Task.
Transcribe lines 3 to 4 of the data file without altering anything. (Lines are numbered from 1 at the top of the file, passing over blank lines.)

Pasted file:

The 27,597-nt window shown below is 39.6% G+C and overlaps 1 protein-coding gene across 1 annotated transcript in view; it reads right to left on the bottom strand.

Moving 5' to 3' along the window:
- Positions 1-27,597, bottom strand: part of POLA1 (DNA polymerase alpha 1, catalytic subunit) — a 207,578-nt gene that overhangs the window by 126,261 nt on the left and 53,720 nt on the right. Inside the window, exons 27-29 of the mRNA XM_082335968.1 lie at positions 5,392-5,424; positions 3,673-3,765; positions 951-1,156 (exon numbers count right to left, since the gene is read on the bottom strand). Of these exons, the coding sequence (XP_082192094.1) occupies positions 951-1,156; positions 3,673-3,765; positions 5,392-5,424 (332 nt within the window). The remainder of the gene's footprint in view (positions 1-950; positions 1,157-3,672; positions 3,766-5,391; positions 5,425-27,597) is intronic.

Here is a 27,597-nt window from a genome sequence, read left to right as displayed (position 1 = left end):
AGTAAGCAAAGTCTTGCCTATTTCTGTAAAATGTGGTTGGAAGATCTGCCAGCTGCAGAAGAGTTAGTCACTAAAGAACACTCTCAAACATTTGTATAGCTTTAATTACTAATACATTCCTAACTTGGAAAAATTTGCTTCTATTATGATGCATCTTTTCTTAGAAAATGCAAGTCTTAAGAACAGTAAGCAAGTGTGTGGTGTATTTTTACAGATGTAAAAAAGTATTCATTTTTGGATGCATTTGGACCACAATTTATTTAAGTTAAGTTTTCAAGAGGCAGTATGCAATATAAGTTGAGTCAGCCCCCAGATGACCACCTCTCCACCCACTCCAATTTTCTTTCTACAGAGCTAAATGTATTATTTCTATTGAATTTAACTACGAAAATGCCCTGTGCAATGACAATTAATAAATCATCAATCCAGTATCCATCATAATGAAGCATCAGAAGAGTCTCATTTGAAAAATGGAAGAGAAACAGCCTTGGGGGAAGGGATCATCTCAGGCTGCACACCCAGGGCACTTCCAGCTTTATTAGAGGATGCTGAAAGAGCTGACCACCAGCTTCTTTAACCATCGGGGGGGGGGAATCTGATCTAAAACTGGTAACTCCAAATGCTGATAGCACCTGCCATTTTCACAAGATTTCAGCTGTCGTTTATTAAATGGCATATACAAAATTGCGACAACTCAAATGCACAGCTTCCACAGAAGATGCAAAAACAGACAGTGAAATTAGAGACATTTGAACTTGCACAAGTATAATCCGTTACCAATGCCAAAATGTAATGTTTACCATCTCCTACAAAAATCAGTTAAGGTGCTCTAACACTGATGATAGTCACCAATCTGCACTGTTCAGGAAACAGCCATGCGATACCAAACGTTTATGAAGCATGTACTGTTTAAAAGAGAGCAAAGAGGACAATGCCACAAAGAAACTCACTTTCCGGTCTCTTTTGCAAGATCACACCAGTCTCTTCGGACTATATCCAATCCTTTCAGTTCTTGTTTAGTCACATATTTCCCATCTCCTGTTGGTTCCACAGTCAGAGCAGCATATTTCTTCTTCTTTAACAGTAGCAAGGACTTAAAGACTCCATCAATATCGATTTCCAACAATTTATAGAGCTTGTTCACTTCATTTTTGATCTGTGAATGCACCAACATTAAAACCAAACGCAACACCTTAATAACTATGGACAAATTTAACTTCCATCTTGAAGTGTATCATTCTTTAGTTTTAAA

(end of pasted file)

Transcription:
- Positions 1-27,597, bottom strand: part of POLA1 (DNA polymerase alpha 1, catalytic subunit) — a 207,578-nt gene that overhangs the window by 126,261 nt on the left and 53,720 nt on the right. Inside the window, exons 27-29 of the mRNA XM_082335968.1 lie at positions 5,392-5,424; positions 3,673-3,765; positions 951-1,156 (exon numbers count right to left, since the gene is read on the bottom strand). Of these exons, the coding sequence (XP_082192094.1) occupies positions 951-1,156; positions 3,673-3,765; positions 5,392-5,424 (332 nt within the window). The remainder of the gene's footprint in view (positions 1-950; positions 1,157-3,672; positions 3,766-5,391; positions 5,425-27,597) is intronic.

Here is a 27,597-nt window from a genome sequence, read left to right as displayed (position 1 = left end):